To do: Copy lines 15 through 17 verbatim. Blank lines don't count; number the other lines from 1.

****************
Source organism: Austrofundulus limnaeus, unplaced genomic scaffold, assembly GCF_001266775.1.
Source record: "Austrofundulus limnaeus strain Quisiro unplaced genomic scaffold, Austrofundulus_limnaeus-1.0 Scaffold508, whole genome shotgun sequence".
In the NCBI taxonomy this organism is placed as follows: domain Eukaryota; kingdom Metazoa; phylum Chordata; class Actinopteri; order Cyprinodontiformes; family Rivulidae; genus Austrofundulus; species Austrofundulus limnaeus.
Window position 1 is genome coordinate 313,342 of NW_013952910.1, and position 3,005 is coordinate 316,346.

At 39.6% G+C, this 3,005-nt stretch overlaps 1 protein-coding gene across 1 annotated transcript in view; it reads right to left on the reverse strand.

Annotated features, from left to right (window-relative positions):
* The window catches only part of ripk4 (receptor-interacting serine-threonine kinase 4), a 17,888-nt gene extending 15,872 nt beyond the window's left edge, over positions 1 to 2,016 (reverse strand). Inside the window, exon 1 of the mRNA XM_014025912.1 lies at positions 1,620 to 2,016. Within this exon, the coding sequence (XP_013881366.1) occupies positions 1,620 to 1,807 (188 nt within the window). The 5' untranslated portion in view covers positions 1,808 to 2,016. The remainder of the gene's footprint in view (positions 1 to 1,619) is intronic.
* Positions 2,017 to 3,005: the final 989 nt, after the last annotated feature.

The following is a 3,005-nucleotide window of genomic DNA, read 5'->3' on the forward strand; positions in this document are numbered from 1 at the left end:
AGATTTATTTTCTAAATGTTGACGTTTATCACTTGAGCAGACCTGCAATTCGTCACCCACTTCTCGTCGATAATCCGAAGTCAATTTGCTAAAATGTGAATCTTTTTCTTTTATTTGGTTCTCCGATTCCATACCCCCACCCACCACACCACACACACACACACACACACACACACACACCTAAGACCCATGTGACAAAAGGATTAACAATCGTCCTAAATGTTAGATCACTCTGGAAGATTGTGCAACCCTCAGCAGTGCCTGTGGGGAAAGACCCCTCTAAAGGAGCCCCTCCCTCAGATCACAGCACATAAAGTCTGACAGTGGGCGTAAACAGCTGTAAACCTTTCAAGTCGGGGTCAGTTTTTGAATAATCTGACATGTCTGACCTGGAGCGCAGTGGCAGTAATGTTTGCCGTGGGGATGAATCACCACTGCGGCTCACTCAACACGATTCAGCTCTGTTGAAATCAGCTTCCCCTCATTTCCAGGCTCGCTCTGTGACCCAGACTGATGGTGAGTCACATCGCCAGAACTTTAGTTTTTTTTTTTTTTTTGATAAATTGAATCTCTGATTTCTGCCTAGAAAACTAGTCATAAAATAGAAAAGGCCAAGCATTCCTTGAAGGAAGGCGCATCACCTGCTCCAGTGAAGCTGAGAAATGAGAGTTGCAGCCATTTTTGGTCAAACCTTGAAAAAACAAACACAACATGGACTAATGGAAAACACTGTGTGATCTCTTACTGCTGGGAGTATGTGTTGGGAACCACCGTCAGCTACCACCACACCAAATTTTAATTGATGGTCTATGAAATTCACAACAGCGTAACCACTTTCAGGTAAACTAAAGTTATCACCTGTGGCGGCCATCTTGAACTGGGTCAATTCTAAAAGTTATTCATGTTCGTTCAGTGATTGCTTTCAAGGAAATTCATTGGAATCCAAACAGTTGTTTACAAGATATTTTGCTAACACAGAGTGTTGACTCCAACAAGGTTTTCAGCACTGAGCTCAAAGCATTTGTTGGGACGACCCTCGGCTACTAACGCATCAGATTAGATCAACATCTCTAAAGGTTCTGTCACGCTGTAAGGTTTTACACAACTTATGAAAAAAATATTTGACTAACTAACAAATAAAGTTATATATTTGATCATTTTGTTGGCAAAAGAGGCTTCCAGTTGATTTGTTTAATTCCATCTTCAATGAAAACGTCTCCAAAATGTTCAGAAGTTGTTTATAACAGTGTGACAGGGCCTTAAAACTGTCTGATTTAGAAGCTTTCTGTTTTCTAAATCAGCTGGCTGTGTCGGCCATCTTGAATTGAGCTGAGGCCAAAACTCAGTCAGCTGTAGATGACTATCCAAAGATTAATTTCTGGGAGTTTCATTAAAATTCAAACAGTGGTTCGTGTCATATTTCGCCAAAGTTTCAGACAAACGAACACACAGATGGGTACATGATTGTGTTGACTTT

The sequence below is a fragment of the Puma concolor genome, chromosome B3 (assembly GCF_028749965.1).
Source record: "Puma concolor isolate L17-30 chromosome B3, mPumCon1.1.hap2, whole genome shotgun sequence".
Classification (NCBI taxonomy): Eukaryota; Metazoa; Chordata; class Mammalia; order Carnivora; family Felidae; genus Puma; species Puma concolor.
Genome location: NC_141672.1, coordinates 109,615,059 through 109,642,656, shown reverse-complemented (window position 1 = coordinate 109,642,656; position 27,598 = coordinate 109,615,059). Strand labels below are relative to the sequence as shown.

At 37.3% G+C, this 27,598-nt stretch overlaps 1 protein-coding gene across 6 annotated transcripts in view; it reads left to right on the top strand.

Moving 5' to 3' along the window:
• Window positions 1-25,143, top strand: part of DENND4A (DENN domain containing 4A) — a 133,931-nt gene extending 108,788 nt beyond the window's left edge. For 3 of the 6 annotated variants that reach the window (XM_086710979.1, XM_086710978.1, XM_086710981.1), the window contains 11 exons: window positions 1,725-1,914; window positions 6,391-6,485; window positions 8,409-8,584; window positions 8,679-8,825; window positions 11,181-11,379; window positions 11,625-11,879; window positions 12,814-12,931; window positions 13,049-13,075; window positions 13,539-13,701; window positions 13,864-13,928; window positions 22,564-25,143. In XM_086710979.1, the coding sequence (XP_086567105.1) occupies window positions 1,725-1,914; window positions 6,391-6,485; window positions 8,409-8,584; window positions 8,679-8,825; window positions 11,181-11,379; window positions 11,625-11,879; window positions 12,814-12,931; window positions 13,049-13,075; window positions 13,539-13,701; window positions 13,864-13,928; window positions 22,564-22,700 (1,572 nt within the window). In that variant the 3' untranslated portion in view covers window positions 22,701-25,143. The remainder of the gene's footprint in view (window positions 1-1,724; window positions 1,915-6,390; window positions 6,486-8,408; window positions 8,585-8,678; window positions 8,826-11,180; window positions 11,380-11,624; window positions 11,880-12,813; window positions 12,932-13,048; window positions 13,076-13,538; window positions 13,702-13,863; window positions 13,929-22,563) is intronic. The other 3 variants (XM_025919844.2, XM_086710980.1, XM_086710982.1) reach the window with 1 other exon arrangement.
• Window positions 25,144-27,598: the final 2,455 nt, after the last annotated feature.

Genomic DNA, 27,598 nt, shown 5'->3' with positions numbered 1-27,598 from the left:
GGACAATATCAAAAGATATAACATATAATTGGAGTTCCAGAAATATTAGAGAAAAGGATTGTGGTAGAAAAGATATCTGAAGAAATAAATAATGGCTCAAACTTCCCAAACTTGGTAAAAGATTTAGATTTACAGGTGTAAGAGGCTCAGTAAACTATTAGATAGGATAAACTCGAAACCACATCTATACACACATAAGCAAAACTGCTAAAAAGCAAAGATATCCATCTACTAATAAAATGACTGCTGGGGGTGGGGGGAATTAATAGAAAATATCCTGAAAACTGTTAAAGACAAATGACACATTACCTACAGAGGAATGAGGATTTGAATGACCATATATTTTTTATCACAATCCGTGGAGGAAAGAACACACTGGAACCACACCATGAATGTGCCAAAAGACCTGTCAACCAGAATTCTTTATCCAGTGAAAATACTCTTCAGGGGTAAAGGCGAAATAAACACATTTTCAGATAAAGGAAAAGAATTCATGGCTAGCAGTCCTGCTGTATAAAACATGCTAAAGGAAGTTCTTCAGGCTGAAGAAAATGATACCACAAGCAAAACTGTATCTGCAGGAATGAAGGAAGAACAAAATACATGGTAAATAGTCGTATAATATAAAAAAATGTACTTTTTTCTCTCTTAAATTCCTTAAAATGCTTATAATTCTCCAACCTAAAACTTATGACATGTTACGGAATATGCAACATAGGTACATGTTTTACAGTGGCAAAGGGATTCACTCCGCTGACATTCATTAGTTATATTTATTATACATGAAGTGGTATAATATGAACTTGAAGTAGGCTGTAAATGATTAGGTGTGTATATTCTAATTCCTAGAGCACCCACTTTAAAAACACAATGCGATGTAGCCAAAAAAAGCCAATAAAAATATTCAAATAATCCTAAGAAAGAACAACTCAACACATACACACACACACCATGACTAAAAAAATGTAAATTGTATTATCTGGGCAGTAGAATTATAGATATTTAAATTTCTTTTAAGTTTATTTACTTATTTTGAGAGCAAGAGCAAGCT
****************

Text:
At 37.3% G+C, this 27,598-nt stretch overlaps 1 protein-coding gene across 6 annotated transcripts in view; it reads left to right on the top strand.

Moving 5' to 3' along the window:
• Window positions 1-25,143, top strand: part of DENND4A (DENN domain containing 4A) — a 133,931-nt gene extending 108,788 nt beyond the window's left edge. For 3 of the 6 annotated variants that reach the window (XM_086710979.1, XM_086710978.1, XM_086710981.1), the window contains 11 exons: window positions 1,725-1,914; window positions 6,391-6,485; window positions 8,409-8,584; window positions 8,679-8,825; window positions 11,181-11,379; window positions 11,625-11,879; window positions 12,814-12,931; window positions 13,049-13,075; window positions 13,539-13,701; window positions 13,864-13,928; window positions 22,564-25,143. In XM_086710979.1, the coding sequence (XP_086567105.1) occupies window positions 1,725-1,914; window positions 6,391-6,485; window positions 8,409-8,584; window positions 8,679-8,825; window positions 11,181-11,379; window positions 11,625-11,879; window positions 12,814-12,931; window positions 13,049-13,075; window positions 13,539-13,701; window positions 13,864-13,928; window positions 22,564-22,700 (1,572 nt within the window). In that variant the 3' untranslated portion in view covers window positions 22,701-25,143. The remainder of the gene's footprint in view (window positions 1-1,724; window positions 1,915-6,390; window positions 6,486-8,408; window positions 8,585-8,678; window positions 8,826-11,180; window positions 11,380-11,624; window positions 11,880-12,813; window positions 12,932-13,048; window positions 13,076-13,538; window positions 13,702-13,863; window positions 13,929-22,563) is intronic. The other 3 variants (XM_025919844.2, XM_086710980.1, XM_086710982.1) reach the window with 1 other exon arrangement.